Look, here are two women who I did not even know at this time last year, loving on our Clara. That's Erin (from California) and Susanne (from Germany).

Matthew's colleague from Minneapolis, Sarah, was in Belgium over the time of Clara's birth.

Sarah has our deep gratitude for several reasons. She brought us Indian food our first week home, and she was Clara's and my only visitor in the hospital other than Matthew and the kids. AND, she cared for the kids for several hours the day after Clara was born so Matthew could pick up Clara and me (and another precious item which I will post about shortly). Yes, this Global Businesswoman (as a sweet young woman working in their office here referred to her as) played nanny rather than seeing some European sights on one of her few days off while here. Awesome generosity, or crazy corporate policy embedded in fine print of which she was unaware until forced to comply? Who are we to question. We just smile and say THANK YOU!

16 August 2008

Flemish v. French

Matthew forwarded me this interesting article that discusses the cultural divide in Belgium.

13 August 2008


August 4, 2008 New Yorker fiction:

11 August 2008

Will Shortz: The Godfather?

One of my most beloved hobbies is doing (trying to do) the New York Times crossword puzzle. Imagine my surprise when I did this one in mid-June and found what we then referred to as "our girl name" in the midst of it . . .


10 August 2008

Hygiene update

Concern has been expressed by more than one reader. Never fear, kind friends: I was told not to take a bath for one month, but I am free to shower. And shower freely I do.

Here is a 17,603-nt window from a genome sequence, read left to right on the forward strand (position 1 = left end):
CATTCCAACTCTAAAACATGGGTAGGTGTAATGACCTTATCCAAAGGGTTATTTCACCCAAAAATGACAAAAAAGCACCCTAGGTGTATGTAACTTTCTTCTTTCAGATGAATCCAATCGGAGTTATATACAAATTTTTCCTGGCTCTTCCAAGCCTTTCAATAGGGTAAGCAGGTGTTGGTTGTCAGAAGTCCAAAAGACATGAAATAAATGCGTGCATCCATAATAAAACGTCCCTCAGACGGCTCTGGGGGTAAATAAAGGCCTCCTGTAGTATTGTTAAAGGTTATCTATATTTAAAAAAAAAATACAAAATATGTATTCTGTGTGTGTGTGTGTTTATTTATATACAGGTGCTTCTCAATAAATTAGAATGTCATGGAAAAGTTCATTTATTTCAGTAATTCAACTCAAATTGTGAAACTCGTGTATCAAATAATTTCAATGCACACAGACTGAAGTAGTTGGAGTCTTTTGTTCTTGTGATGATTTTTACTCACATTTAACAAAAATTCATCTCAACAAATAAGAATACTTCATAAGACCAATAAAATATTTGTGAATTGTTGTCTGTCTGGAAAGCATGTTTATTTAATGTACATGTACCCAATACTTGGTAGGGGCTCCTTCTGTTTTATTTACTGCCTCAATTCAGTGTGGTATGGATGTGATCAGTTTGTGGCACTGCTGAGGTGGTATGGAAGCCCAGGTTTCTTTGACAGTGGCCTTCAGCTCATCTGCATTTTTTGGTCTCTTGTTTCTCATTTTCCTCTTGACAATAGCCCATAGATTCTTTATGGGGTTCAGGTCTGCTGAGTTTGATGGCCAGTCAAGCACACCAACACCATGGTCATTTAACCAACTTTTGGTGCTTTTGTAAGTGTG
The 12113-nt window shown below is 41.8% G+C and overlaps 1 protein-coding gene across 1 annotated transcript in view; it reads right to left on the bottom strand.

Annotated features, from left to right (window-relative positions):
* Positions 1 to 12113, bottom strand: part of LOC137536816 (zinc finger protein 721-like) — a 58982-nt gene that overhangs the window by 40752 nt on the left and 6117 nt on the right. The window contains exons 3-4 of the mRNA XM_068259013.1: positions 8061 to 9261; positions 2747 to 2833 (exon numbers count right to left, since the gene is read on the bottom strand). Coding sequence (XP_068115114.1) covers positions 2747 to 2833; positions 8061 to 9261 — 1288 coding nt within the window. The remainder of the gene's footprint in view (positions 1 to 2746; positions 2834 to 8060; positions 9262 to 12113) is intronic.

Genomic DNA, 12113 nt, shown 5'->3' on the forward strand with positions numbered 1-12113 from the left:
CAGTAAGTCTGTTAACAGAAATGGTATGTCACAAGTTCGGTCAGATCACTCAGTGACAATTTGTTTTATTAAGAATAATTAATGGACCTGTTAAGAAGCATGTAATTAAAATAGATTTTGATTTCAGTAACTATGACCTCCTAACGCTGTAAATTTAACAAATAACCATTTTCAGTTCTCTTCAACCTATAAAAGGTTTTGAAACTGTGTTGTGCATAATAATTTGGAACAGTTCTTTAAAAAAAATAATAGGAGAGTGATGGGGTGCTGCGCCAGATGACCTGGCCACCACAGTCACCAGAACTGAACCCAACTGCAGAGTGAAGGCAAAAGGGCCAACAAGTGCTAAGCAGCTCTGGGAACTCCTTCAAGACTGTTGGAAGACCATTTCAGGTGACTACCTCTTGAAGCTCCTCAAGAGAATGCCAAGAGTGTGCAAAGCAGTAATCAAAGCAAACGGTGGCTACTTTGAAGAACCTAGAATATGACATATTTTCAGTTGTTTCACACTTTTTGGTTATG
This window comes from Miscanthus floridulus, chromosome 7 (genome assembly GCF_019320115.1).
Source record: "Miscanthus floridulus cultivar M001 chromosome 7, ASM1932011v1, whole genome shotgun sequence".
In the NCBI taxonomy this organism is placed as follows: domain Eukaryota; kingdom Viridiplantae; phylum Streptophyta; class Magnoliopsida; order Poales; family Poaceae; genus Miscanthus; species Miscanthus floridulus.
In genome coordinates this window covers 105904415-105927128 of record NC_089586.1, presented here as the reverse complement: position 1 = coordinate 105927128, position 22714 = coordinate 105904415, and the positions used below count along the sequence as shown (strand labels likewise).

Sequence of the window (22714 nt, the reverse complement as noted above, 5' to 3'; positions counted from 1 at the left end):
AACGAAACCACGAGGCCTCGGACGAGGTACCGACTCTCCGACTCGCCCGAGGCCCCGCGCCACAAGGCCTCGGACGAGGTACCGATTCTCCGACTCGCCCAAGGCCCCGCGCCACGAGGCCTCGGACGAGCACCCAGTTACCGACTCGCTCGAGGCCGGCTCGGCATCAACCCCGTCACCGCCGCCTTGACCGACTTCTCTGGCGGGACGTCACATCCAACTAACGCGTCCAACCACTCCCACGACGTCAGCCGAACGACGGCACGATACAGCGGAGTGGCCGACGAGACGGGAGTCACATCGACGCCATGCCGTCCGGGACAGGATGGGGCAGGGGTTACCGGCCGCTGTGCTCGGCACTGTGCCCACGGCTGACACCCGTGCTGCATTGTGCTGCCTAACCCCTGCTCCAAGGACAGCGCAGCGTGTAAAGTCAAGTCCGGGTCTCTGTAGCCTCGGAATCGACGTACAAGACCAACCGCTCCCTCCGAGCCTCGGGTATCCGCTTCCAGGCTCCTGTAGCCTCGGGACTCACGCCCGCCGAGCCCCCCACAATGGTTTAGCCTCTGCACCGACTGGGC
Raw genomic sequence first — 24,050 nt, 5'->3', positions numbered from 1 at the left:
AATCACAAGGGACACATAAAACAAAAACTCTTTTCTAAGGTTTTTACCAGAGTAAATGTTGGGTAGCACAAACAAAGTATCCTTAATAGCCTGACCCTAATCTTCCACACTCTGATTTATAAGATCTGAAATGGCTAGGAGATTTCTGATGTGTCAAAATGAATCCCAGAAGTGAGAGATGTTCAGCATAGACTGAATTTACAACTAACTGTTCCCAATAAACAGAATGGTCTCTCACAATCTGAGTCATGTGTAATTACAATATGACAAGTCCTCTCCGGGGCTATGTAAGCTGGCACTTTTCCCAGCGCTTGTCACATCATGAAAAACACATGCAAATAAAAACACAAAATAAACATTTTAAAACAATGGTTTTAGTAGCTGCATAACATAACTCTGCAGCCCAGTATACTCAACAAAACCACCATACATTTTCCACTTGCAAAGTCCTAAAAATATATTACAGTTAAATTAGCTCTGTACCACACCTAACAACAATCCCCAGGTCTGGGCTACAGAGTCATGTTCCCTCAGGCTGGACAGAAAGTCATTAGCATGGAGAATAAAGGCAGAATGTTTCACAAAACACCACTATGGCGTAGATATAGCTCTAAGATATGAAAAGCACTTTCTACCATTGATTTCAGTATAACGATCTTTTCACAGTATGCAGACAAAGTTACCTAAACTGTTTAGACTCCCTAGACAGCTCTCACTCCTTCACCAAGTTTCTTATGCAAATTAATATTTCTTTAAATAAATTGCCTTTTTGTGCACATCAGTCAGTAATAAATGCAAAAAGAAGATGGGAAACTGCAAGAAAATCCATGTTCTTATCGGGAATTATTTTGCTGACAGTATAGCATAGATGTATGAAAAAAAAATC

And Clara has had multiple baths. This photo is from a week ago (she's three times as old now).

Lily helped give her first one at home last weekend. She is a champion loving big sister.

Note that Clara's umbilical cord clamp is still in place in the above photo; it was not removed before we left the hospital as Lily's and Soren's had been. It was awkward and seemed like it was hindering the belly button healing process. Also, it was gross. So, when it was really barely hanging on, Matthew took on the role of surgeon and cut it off. We kept the kids out of the room, concerned that the image of Daddy kneeling over Clara with a Swiss army knife and a bottle of rubbing alcohol might traumatize them.

07 August 2008

A Belgian birth

Despite the fact that I love telling all about my birth experiences, and I love hearing every detail of other moms' labors and deliveries, I do have the good sense to realize that is it possible that I am unusual in this respect, i.e., that it's not really that interesting to most people. So I won't do the play-by-play here, but some parts of the experience were decidedly "Belgian," and therefore worthy of inclusion on this blog. Here are some thoughts about my experience having a baby in Belgium:
  • Brussels is a beautiful green city. I don't think I've mentioned this. We spent a few hours walking around parks in the city after we dropped the kids off at friends' house and before we checked in to the hospital. It was lovely, although I felt so unstylish to be out in public in (gasp) shorts. So not chic.